— a semi-regular humor column by Maurice Austin —
Fishing the Atlantics was fun while it lasted, that is we seemed to have them dialed in somewhat, and bloodied up the boat pretty well a couple days’ running, until the ready biters seemed thinned out, and then it was pretty frustrating, as they’d jump two feet from the boat, and here I am with a 9-foot rod. I can’t cast that short!
And they fought pretty well, too, jumped like steelhead, some of ‘em, even though you’d have to sometimes horse them to get them to come to the surface, and maybe stomp and yell so that they’d pop up and shake vigorously and with any luck not send your 3/0 barbless hook sailing back toward your polarized eyewear.
One scaled out at a whopping 16 pounds and looked like a football that had been stuffed with the entire defensive line; another might’ve scaled about 1.5 pounds and its filets are so thin I might have to cook it up on the BBQ cover, rather than on the grill.
Sure, they tend to go on and off the bite, but those in the know might take a page from the old men who would clandestinely pack a bag of rice out to the trout lake on opening day, knowing that their quarry could care less about spinner or spoon or fly than they do about manna from above-water heaven, which sifts slowly down the water column, like fish feed in a aquarium or September ash on a Seattleite’s SUV.
But of course, the news and grapevine speculation regarding Cooke’s net-pen failure and release of thousands of Atlantic Salmon caused some questioning—particularly regarding the safety of eating such a thing as a fish that has been raised for…well…eating. Some parties, who have perhaps cornered the market in providing listed endangered species to restaurants and casinos, seeing their business model might stand to benefit from casting aspersions on the net-pen industry, messaged accordingly: Look out! Not safe! Eat those and sea lice will eat your eyeballs and your adipose will fall off!
Not that net-pens are the most sustainable model for fisheries in Washington State, of course. But given that the fly-only, single-barbless hook, no-attached-weight, catch-and-release fishery on the North Fork Stillaguamish was cut from six months to two months this year in order to provide certain parties netting rights, one has to be skeptical of Chicken-Little messaging. Those Puget Sound Chinook, Coho, Chum and even Pinks pack a lot more mercury and dioxins than your run-of-the-net-pen Atlantic Salmon. (And as to Sockeye, well, dump a few thermometers’ worth on ‘em, I don’t care, that stuff is worth it.)
One puzzling factoid repeated in shocked—shocked, I tell you!—tones by NPR correspondents and their ilk is that Cooke’s Cypress facility had been approved by state regulators to raise a full-capacity crop of some 3 million pounds, which is shocking! All that weight in dilapidated, end-of-serviceable-lifespan pens! Oh, the irresponsibility! Where oh where is the regulatory agency when you need it?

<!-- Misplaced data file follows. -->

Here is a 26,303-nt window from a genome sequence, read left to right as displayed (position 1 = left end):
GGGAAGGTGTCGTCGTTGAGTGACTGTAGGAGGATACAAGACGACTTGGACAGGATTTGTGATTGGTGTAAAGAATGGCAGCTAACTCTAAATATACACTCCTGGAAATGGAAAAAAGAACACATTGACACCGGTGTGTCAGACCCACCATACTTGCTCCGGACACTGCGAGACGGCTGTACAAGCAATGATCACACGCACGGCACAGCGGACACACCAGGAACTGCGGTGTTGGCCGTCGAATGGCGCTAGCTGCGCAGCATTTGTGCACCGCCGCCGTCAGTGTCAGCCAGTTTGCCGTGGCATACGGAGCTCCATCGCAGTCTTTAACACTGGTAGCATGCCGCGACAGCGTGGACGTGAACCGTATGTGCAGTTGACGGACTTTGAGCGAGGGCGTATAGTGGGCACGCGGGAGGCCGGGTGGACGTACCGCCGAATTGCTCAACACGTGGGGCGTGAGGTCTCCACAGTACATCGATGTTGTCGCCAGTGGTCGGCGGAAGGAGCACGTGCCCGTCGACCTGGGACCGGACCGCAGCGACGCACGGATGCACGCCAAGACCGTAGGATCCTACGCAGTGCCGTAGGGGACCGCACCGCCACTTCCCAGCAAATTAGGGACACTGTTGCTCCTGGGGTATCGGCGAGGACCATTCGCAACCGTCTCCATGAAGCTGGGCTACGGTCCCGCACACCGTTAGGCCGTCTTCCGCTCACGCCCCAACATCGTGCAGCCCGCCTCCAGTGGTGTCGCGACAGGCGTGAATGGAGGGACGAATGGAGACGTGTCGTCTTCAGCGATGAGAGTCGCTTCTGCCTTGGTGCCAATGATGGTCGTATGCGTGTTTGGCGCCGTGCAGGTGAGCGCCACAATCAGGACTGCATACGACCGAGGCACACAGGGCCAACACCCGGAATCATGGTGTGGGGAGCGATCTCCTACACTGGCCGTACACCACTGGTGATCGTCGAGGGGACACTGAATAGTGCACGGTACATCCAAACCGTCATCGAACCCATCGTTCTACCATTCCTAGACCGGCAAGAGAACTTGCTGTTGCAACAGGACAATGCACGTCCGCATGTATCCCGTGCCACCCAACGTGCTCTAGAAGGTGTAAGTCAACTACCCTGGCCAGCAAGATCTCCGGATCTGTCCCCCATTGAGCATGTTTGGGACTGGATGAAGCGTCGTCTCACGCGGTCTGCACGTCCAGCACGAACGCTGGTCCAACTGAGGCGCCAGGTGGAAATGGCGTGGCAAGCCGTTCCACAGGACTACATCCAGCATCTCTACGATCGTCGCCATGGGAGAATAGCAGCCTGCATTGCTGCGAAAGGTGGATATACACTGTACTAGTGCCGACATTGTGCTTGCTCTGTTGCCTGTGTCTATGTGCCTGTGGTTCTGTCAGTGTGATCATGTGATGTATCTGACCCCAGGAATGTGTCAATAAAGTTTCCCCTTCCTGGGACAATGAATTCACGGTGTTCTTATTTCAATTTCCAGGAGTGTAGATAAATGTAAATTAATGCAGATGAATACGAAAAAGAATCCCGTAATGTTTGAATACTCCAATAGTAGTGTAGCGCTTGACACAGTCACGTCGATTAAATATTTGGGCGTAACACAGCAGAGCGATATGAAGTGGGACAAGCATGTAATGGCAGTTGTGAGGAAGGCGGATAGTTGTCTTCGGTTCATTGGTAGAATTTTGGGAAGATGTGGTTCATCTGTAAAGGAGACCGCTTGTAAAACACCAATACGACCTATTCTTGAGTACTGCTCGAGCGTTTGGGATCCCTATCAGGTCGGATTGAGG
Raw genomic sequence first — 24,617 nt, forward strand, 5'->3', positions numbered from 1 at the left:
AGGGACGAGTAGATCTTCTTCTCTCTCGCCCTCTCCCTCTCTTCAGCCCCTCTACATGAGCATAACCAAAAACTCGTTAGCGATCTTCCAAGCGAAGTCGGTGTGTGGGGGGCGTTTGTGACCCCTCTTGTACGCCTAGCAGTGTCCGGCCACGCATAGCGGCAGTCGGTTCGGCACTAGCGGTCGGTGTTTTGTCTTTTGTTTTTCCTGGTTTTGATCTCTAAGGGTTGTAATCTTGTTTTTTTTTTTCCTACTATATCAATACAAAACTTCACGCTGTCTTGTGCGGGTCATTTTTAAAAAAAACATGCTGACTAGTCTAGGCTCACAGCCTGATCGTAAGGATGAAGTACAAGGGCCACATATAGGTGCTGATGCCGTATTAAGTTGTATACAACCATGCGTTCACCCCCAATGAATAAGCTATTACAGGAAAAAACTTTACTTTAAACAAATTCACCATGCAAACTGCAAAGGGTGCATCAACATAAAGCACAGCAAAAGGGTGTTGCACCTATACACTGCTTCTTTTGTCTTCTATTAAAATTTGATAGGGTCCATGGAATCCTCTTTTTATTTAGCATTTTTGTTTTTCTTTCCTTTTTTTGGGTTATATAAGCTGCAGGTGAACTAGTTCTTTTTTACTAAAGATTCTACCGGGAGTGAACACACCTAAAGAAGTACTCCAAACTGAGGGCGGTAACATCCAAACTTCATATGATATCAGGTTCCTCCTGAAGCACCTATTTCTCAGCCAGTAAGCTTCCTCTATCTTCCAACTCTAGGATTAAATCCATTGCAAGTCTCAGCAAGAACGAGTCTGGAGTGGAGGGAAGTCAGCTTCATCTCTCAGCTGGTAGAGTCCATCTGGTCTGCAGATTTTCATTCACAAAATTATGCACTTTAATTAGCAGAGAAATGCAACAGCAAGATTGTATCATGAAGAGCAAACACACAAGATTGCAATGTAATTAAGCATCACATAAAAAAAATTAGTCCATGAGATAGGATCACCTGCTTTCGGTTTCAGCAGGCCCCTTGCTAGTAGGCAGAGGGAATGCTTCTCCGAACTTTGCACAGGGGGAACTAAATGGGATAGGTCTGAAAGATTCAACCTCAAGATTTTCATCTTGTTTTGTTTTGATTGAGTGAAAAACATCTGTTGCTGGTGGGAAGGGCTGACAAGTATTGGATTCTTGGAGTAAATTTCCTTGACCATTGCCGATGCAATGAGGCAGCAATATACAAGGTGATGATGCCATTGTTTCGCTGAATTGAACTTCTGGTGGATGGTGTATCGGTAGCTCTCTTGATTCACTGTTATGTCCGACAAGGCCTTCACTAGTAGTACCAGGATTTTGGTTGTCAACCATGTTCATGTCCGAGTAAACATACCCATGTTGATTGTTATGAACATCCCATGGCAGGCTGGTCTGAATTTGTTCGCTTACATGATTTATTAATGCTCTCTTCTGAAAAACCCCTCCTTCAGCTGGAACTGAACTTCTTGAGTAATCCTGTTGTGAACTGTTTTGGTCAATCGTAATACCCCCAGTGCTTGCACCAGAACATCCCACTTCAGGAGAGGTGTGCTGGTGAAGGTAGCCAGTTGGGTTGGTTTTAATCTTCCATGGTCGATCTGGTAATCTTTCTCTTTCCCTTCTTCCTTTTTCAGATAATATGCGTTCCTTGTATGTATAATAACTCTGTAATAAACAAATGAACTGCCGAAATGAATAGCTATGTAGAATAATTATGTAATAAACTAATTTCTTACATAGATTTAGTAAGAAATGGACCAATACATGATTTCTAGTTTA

When you take a knife, insert it into the vent, and run it upwards along the belly of a fish, you’ll likely notice this little balloon-like structure there, full of air, though not as hot as some pundits. The swim bladder allows a fish to maintain neutral buoyancy in water, meaning its effective weight impact on the net-pen structure is oh let’s think here…um…zero. Nada. Zilch. Not to diminish Cooke’s oversight, or the state’s oversight, but arguments regarding the facility’s crop yield should have less to do with pounds of product than with engineering of infrastructure—with regulation. Same failure would’ve occurred if there were no fish present at all.
But still—let’s admit it—we are in free-fall, regulation-wise. This particular event is a symptom of diminishing concern for local communities, and likely a predictable result of free-market deregulatory capitalism. Likewise, it is disingenuous to posit that business models based on netting endangered species is immune to the same collapses.
Years ago, when fishing through certain portions of the North Fork Stillaguamish, anglers would come around a bend and into soft water where the rotting Chum were piled knee-high, and the stench so bad that it would linger despite shampooing one’s nose hairs. Steelhead often lurked downstream, gorging on fleshy bits. That the runs of Chum have disappeared in this system is not because fly-fishing anglers have scooped them all up off their redds and packed them home. No—nets, and an industry that turns “Keta” into pet food has largely been to blame. Er—to profit. Perspective is everything. Don’t those workers at that processing plant in Bellingham deserve a decent living?
Of course, I must issue a disclaimer that this by no means intends to cast aspersions on all in-river netting, and hope you, dear reader, will point out those river systems in Washington State that are being netted sustainably. Must be a couple out there. Might.
A resource-extraction business model that extracts its resource into extinction is in no way sustainable. The messaging that “Atlantics don’t belong here” might seem a valid argument on its face, but plenty of anglers would retort that nylon gill nets stretched bank-to-bank in the Nooksack and the Stillaguamish don’t either.
But truly, the question of whether Atlantics belong here is part of the point, part of the problem. Do cattle, after all? Aren’t feedlots and chicken factories much the same sort of endeavor, just out of sight, out of mind, not in our back yard? And by extension, you there with the white skin of European ancestry, on what grounds might you cast aspersions on an immigrant population, finny or otherwise, hmm?